Rugby: Freak mishap hands nomad a sorry start

WAYNE MARTIN
Last updated 13:05 10/04/2013
Marty Banks
MARION VAN DIJK/Fairfax NZ
FINGERS CROSSED: Marty Banks is hoping for a change of fortunes after suffering a serious hand injury just 15 minutes into training with his new club.

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Sometimes there's just no accounting for bad luck.

Marty Banks had only been in town for 75 minutes and had just begun his first training run with his new Waimea Old Boys rugby clubmates when the unimaginable happened.

According to Banks, he arrived in Nelson at 5pm last Tuesday and headed to training an hour later before fracturing his right hand just 15 minutes into his warmup. Initially embarrassed and frustrated, the former Canterbury Colts, Buller and Crusaders Knights fullback can now see the amusing side of the incident.

"I wish I had a better story," he joked.

"I was passing a ball and a guy, I don't know who it was, collided with my hand, or tried knocking the ball down or something, and bashed the end of my finger as I passed it."

What he originally suspected was a dislocated right ring finger was actually a spiral fracture near his wrist - bad enough to keep him out of action, probably until Waimea's first Bayley's Tasman Trophy match against Marlborough club Moutere on May 11.

"I haven't broken a bone since I was 11 or 12 when I fell off a pushbike," he said.

While not the ideal way to begin the latest chapter of his so far nomadic rugby existence, the 23-year-old rugby player was philosophical about his fate, although determined to eventually make an impact.

Originally from Reefton, Banks played for Buller in last season's Heartland championship, scoring a record 131 points for the province, including 16 in Buller's 31-28 win over South Canterbury in the Lochore Cup final in Westport.

He'd spent his year 13 college year in 2007 at Christchurch Boys' High School and played in their First XV, coincidentally the same season Nelson College won The Press Cup to end Christchurch BHS' six-year dominance.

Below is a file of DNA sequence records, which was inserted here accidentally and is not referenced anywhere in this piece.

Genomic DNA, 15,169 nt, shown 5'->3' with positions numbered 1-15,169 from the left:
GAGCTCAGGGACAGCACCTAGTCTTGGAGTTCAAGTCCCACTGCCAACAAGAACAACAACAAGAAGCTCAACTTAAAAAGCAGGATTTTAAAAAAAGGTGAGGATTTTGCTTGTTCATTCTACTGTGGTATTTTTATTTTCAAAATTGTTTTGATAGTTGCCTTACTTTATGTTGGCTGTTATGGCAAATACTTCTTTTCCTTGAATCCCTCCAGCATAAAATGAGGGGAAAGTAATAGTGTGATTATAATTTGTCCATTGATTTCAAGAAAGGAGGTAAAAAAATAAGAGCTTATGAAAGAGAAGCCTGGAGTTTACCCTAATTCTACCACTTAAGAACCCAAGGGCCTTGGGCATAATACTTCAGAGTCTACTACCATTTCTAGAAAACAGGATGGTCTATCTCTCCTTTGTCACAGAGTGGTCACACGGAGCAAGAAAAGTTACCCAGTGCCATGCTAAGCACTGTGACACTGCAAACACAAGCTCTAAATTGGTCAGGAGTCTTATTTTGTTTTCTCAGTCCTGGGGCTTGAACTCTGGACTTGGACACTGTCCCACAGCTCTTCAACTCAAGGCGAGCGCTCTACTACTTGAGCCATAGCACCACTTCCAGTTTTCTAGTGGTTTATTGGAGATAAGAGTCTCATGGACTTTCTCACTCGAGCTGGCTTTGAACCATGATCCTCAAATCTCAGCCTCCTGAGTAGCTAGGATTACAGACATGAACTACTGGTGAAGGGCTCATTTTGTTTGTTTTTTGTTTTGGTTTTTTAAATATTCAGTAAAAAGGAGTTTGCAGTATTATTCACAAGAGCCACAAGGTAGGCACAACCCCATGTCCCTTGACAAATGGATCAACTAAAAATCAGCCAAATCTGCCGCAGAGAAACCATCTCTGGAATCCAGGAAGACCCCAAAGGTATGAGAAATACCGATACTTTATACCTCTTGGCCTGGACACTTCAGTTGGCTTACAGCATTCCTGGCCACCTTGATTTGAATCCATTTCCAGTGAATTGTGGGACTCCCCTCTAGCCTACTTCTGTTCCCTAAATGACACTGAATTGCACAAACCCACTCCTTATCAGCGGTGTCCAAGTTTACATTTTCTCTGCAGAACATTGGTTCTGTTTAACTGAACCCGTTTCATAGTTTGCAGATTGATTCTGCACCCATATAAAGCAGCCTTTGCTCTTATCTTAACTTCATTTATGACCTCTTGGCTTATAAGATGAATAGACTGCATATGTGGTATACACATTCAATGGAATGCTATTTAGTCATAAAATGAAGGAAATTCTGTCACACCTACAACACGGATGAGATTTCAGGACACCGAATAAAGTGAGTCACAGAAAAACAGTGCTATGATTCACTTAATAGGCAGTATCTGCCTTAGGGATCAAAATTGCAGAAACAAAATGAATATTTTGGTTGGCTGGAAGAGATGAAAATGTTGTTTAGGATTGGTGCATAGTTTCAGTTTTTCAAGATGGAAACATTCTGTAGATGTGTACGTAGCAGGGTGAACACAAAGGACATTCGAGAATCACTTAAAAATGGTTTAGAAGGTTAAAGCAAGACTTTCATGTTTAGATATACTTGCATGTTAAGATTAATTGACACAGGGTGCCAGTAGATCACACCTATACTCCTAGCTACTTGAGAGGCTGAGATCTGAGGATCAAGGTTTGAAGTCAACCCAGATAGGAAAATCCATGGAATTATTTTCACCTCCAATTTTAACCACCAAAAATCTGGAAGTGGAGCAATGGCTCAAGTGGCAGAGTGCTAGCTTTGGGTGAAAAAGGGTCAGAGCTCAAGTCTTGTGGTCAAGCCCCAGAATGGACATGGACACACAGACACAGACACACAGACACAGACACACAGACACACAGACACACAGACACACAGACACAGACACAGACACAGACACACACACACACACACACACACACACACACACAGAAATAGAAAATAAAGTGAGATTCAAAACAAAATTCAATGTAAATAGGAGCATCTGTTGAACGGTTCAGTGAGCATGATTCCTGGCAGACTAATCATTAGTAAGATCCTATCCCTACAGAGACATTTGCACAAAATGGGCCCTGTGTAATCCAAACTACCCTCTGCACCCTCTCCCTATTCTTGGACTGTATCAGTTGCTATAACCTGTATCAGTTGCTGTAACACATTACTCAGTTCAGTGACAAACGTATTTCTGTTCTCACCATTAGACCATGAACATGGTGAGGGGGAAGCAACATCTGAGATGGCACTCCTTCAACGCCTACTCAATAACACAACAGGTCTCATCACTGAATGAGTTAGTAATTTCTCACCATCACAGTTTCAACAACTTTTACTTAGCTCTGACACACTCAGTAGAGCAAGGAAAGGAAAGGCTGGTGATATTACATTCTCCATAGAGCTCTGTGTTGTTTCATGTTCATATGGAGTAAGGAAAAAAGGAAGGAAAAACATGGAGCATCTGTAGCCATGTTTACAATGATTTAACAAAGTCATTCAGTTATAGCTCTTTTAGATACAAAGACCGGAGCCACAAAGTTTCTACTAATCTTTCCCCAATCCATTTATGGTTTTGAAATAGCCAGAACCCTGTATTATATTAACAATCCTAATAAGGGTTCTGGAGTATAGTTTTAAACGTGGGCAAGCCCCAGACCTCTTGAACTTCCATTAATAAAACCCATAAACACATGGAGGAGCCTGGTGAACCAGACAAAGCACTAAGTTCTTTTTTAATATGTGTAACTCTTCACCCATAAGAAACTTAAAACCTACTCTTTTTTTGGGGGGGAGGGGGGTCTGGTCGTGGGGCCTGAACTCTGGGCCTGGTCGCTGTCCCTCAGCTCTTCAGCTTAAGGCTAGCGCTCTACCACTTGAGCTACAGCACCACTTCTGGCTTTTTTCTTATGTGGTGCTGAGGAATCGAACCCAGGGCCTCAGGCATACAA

In 2011 he headed to North Harbour's Takapuna club before linking up with the Krasny Yar club in Russia ahead of last season's Heartland experience with Buller.

That Buller team also included Nelson Bays club players Ben Coman, Trael Joass, Craig Moore and James Foster.

With Banks at something of a loose end following the 2012 representative season, Moore and Foster initially put pressure on him to join the Nelson club. But it was some light-hearted arm-twisting by Waimea lock Coman that eventually swayed him.

"[Coman] said, ‘if you play for Nelson, I'll never talk to you again and you won't be welcome in my house'," Banks joked.

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He played for this year's Crusaders Knights team and he's had discussions with Tasman's coaching hierarchy, although no promises have been made. He's been included in the Makos' extended preseason training squad but fully understands his place in the mix.

It's now up to him to try to turn some heads - when he finally gets back on the field.

Tasman coach Kieran Keane has given him a host of "work-ons" which Banks has taken on board.

"It was a fairly big page," Banks joked.

He said decision-making and defence were priorities and at 1.9 metres tall and around 87kg, Banks' relatively slight frame has often been the source of amusement for friends and team-mates.

"I cop a lot of stick about my size. I've got a couple of mates who call me A4 because you can see me front on but when I stand side on, you can't see me - like a piece of paper.

"I met with the [Tasman Academy] trainers and they've got four weeks to put some muscle on my little frame. [The injury] could be a blessing in disguise really, putting some weight on before I start playing."

Banks prefers fullback but often plays at No 10 and is a reliable goalkicker - all significant factors in assessing his chances of ITM Cup squad selection.

He said that coming to Nelson was "all about learning".

"I didn't come here thinking that I'm going to make it. I've come here with hopes of making the squad, even the final 28, and that anything can happen from there.

"There's probably about five or six other guys going for the same positions so there is competition and I've just got to come here and try and put my best foot forward."

And a change of luck might help.

- The Nelson Mail

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